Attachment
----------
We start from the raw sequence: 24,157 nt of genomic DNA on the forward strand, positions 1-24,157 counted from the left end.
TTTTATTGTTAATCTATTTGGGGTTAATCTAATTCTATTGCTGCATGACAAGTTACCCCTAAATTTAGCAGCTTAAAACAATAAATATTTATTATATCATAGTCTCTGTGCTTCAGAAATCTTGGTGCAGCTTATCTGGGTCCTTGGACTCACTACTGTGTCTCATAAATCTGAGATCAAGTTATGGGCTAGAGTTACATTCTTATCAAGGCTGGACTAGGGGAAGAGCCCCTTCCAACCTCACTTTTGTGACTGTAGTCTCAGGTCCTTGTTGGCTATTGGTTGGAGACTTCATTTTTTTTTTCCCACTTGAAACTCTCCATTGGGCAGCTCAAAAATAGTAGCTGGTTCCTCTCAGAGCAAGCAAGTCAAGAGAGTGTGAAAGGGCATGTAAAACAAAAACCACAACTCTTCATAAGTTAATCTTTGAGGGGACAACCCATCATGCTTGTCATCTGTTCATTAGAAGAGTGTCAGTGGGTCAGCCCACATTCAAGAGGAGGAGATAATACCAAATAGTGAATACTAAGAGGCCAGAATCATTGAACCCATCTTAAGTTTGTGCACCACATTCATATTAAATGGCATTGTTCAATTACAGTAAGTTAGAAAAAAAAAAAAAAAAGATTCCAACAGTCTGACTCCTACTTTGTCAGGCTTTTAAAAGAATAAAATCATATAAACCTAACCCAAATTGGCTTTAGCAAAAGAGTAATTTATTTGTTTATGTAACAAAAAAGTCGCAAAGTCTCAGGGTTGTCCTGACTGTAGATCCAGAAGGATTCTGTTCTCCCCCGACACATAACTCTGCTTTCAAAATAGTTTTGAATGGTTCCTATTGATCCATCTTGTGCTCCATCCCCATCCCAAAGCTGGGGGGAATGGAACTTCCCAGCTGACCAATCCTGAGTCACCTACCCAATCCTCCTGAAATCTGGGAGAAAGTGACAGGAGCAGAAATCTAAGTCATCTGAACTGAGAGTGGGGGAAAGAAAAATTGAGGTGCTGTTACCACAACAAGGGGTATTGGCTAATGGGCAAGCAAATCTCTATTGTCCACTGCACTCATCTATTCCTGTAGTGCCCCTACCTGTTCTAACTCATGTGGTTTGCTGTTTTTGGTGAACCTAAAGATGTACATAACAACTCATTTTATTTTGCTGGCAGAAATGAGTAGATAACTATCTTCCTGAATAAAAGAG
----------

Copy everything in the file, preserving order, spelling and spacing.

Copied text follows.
We start from the raw sequence: 24,157 nt of genomic DNA on the forward strand, positions 1-24,157 counted from the left end.
TTTTATTGTTAATCTATTTGGGGTTAATCTAATTCTATTGCTGCATGACAAGTTACCCCTAAATTTAGCAGCTTAAAACAATAAATATTTATTATATCATAGTCTCTGTGCTTCAGAAATCTTGGTGCAGCTTATCTGGGTCCTTGGACTCACTACTGTGTCTCATAAATCTGAGATCAAGTTATGGGCTAGAGTTACATTCTTATCAAGGCTGGACTAGGGGAAGAGCCCCTTCCAACCTCACTTTTGTGACTGTAGTCTCAGGTCCTTGTTGGCTATTGGTTGGAGACTTCATTTTTTTTTTCCCACTTGAAACTCTCCATTGGGCAGCTCAAAAATAGTAGCTGGTTCCTCTCAGAGCAAGCAAGTCAAGAGAGTGTGAAAGGGCATGTAAAACAAAAACCACAACTCTTCATAAGTTAATCTTTGAGGGGACAACCCATCATGCTTGTCATCTGTTCATTAGAAGAGTGTCAGTGGGTCAGCCCACATTCAAGAGGAGGAGATAATACCAAATAGTGAATACTAAGAGGCCAGAATCATTGAACCCATCTTAAGTTTGTGCACCACATTCATATTAAATGGCATTGTTCAATTACAGTAAGTTAGAAAAAAAAAAAAAAAAGATTCCAACAGTCTGACTCCTACTTTGTCAGGCTTTTAAAAGAATAAAATCATATAAACCTAACCCAAATTGGCTTTAGCAAAAGAGTAATTTATTTGTTTATGTAACAAAAAAGTCGCAAAGTCTCAGGGTTGTCCTGACTGTAGATCCAGAAGGATTCTGTTCTCCCCCGACACATAACTCTGCTTTCAAAATAGTTTTGAATGGTTCCTATTGATCCATCTTGTGCTCCATCCCCATCCCAAAGCTGGGGGGAATGGAACTTCCCAGCTGACCAATCCTGAGTCACCTACCCAATCCTCCTGAAATCTGGGAGAAAGTGACAGGAGCAGAAATCTAAGTCATCTGAACTGAGAGTGGGGGAAAGAAAAATTGAGGTGCTGTTACCACAACAAGGGGTATTGGCTAATGGGCAAGCAAATCTCTATTGTCCACTGCACTCATCTATTCCTGTAGTGCCCCTACCTGTTCTAACTCATGTGGTTTGCTGTTTTTGGTGAACCTAAAGATGTACATAACAACTCATTTTATTTTGCTGGCAGAAATGAGTAGATAACTATCTTCCTGAATAAAAGAG